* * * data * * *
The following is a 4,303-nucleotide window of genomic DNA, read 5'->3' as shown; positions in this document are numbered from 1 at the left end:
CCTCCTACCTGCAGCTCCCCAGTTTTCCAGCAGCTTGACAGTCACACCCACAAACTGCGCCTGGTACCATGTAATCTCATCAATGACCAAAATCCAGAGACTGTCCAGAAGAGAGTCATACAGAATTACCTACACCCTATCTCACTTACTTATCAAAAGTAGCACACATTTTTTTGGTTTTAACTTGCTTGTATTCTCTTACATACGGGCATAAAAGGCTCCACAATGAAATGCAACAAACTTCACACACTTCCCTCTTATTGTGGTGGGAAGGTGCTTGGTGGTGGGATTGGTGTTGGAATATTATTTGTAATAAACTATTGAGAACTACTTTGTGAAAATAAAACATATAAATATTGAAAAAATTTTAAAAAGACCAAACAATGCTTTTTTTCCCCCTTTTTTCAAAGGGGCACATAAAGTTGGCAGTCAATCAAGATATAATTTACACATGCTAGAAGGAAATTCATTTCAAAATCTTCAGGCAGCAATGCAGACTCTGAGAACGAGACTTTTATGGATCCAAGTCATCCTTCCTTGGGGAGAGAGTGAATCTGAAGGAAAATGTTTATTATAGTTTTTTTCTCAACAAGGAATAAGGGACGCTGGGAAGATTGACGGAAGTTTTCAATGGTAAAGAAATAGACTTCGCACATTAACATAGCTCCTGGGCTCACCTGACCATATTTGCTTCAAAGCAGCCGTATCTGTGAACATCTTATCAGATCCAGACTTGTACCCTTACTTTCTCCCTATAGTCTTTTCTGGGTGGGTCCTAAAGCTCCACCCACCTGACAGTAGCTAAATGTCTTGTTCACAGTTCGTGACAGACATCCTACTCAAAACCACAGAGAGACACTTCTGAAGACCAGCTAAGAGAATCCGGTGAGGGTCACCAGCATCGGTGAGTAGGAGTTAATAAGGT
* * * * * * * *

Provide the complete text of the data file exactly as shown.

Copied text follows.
The following is a 4,303-nucleotide window of genomic DNA, read 5'->3' as shown; positions in this document are numbered from 1 at the left end:
CCTCCTACCTGCAGCTCCCCAGTTTTCCAGCAGCTTGACAGTCACACCCACAAACTGCGCCTGGTACCATGTAATCTCATCAATGACCAAAATCCAGAGACTGTCCAGAAGAGAGTCATACAGAATTACCTACACCCTATCTCACTTACTTATCAAAAGTAGCACACATTTTTTTGGTTTTAACTTGCTTGTATTCTCTTACATACGGGCATAAAAGGCTCCACAATGAAATGCAACAAACTTCACACACTTCCCTCTTATTGTGGTGGGAAGGTGCTTGGTGGTGGGATTGGTGTTGGAATATTATTTGTAATAAACTATTGAGAACTACTTTGTGAAAATAAAACATATAAATATTGAAAAAATTTTAAAAAGACCAAACAATGCTTTTTTTCCCCCTTTTTTCAAAGGGGCACATAAAGTTGGCAGTCAATCAAGATATAATTTACACATGCTAGAAGGAAATTCATTTCAAAATCTTCAGGCAGCAATGCAGACTCTGAGAACGAGACTTTTATGGATCCAAGTCATCCTTCCTTGGGGAGAGAGTGAATCTGAAGGAAAATGTTTATTATAGTTTTTTTCTCAACAAGGAATAAGGGACGCTGGGAAGATTGACGGAAGTTTTCAATGGTAAAGAAATAGACTTCGCACATTAACATAGCTCCTGGGCTCACCTGACCATATTTGCTTCAAAGCAGCCGTATCTGTGAACATCTTATCAGATCCAGACTTGTACCCTTACTTTCTCCCTATAGTCTTTTCTGGGTGGGTCCTAAAGCTCCACCCACCTGACAGTAGCTAAATGTCTTGTTCACAGTTCGTGACAGACATCCTACTCAAAACCACAGAGAGACACTTCTGAAGACCAGCTAAGAGAATCCGGTGAGGGTCACCAGCATCGGTGAGTAGGAGTTAATAAGGT